Fake Indigenous Style Art Harms Australia’s First Nations Peoples: Don’t Buy It

A parliamentary inquiry into proliferation of inauthentic Indigenous ‘style’ art and craft heard that up to 80% of all souvenirs sold in Australia supposedly to represent First Nations cultures are fake.

The beautiful artwork we’ve featured here is by talented Aboriginal artist Elizabeth Close. Close displays her artwork in galleries and has many available for sale via her Facebook page: Elizabeth Close – Aboriginal Artist.

The Indigenous Affairs Committee released its report, making eight recommendations for reducing the prevalence of imitation First Nations art and craft.

Committee Chair, Ann Sudmalis said the inauthentic items had no connection to First Nations peoples and were often cheaply made imports.

“The misappropriation of First Nations cultures in this way is unacceptable and cannot continue unchecked,” she said.

Aboriginal artist Elizabeth Close
AUTHENTIC ART: A beautiful work by Aboriginal artist Elizabeth Close.

The report, available on the committee’s website, includes recommendations that:

  • the Productivity Commission conducts a comprehensive structural analysis of the First Nations art and craft markets so that the economic opportunities for First Nations communities can be determined;
  • the Indigenous Art Code be properly funded to foster responsible retail and supply practices;
  • First Nations art centres be better resourced for capacity building; and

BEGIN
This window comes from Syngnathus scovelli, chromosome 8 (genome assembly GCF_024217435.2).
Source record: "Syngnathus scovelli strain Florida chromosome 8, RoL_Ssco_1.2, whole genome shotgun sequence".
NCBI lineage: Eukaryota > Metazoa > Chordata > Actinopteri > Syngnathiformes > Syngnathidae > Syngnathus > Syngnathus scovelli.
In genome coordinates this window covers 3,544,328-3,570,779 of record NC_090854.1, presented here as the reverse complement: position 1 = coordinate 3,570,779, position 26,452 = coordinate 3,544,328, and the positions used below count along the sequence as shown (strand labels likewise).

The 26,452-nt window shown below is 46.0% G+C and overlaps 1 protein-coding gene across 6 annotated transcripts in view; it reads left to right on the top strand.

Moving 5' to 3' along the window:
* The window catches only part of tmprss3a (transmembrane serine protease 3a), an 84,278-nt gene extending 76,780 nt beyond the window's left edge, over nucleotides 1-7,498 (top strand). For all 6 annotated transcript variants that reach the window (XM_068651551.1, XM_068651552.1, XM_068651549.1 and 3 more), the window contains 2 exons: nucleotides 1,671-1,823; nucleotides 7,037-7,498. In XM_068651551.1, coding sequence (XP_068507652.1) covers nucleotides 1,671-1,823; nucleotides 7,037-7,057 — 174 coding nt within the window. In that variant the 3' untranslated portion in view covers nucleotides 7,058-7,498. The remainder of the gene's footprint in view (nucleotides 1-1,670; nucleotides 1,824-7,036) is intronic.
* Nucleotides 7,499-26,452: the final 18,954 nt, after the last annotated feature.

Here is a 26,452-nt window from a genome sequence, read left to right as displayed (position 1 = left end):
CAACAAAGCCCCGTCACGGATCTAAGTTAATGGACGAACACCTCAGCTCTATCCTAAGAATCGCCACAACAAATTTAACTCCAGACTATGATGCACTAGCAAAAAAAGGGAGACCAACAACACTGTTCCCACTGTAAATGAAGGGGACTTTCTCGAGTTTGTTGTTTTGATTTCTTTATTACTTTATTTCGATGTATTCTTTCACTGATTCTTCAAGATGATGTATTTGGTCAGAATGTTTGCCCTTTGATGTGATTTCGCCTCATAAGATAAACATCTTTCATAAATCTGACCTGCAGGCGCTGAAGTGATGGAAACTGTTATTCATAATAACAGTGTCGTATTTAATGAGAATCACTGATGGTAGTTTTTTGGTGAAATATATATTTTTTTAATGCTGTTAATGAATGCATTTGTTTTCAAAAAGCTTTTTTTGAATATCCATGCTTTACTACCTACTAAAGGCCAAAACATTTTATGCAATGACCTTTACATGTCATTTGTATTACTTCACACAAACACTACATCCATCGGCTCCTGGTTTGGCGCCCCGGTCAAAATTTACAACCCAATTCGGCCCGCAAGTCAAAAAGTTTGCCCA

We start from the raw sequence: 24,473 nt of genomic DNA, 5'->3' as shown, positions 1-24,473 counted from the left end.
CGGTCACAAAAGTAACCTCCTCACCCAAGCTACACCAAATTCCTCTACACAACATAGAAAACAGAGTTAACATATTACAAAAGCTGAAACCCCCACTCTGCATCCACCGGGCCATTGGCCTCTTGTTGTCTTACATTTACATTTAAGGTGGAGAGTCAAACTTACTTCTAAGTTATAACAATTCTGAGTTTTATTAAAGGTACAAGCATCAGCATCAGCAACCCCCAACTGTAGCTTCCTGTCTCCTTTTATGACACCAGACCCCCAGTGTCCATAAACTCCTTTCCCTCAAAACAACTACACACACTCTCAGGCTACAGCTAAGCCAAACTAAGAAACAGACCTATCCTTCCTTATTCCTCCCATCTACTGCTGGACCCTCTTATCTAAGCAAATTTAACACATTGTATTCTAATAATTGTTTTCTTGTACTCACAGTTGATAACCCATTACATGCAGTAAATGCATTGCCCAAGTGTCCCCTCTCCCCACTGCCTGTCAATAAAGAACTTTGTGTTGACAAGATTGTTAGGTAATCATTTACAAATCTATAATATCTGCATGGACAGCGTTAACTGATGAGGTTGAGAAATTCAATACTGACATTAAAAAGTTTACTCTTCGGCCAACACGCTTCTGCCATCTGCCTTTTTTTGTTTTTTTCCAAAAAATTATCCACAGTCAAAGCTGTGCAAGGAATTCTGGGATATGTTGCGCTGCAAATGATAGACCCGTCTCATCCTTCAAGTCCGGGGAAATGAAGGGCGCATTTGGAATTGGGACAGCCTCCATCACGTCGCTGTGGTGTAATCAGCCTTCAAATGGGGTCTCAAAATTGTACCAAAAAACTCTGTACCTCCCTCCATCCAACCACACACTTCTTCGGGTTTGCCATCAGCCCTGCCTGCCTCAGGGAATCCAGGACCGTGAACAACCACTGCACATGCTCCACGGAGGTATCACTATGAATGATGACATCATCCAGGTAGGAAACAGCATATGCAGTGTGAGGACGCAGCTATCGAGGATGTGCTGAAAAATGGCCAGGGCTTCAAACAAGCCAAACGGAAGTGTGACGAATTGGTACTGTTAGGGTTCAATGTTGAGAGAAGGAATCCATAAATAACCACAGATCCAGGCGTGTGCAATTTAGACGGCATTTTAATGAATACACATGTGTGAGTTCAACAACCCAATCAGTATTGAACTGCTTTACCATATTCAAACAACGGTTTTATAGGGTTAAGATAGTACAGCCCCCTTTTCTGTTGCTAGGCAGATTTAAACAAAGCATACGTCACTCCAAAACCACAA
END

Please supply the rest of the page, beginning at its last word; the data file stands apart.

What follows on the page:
• effective information guides and standards be developed to inform customers and businesses about authenticity.

“These imitation products have a profound and harmful effect on First Nations peoples and do not teach or inform the buyer about Indigenous heritage, as they have no connection to it,” said Ms Sudmalis.

“First Nations peoples have been the custodians of their cultures for tens of thousands of years.

“It is an ethical and moral demand that we assist this guardianship into the future,” she said.

The committee’s recommendations are intended to chart a path forward to foster and preserve authentic First Nations cultural expressions for the benefit of all Australians.

Big thanks to Aboriginal artist Elizabeth Close for giving Sustainability Hackers the OK to feature her beautiful artwork to complement this important story.

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Elissa Jenkins

Elissa Jenkins

Elissa Jenkins is Sustainability Hackers’ Founder and Editor-In-Chief. Elissa founded Sustainability Hackers to inspire a hacker approach to sustainability – using excitement, innovation, creativity and technology to make the world a better place.

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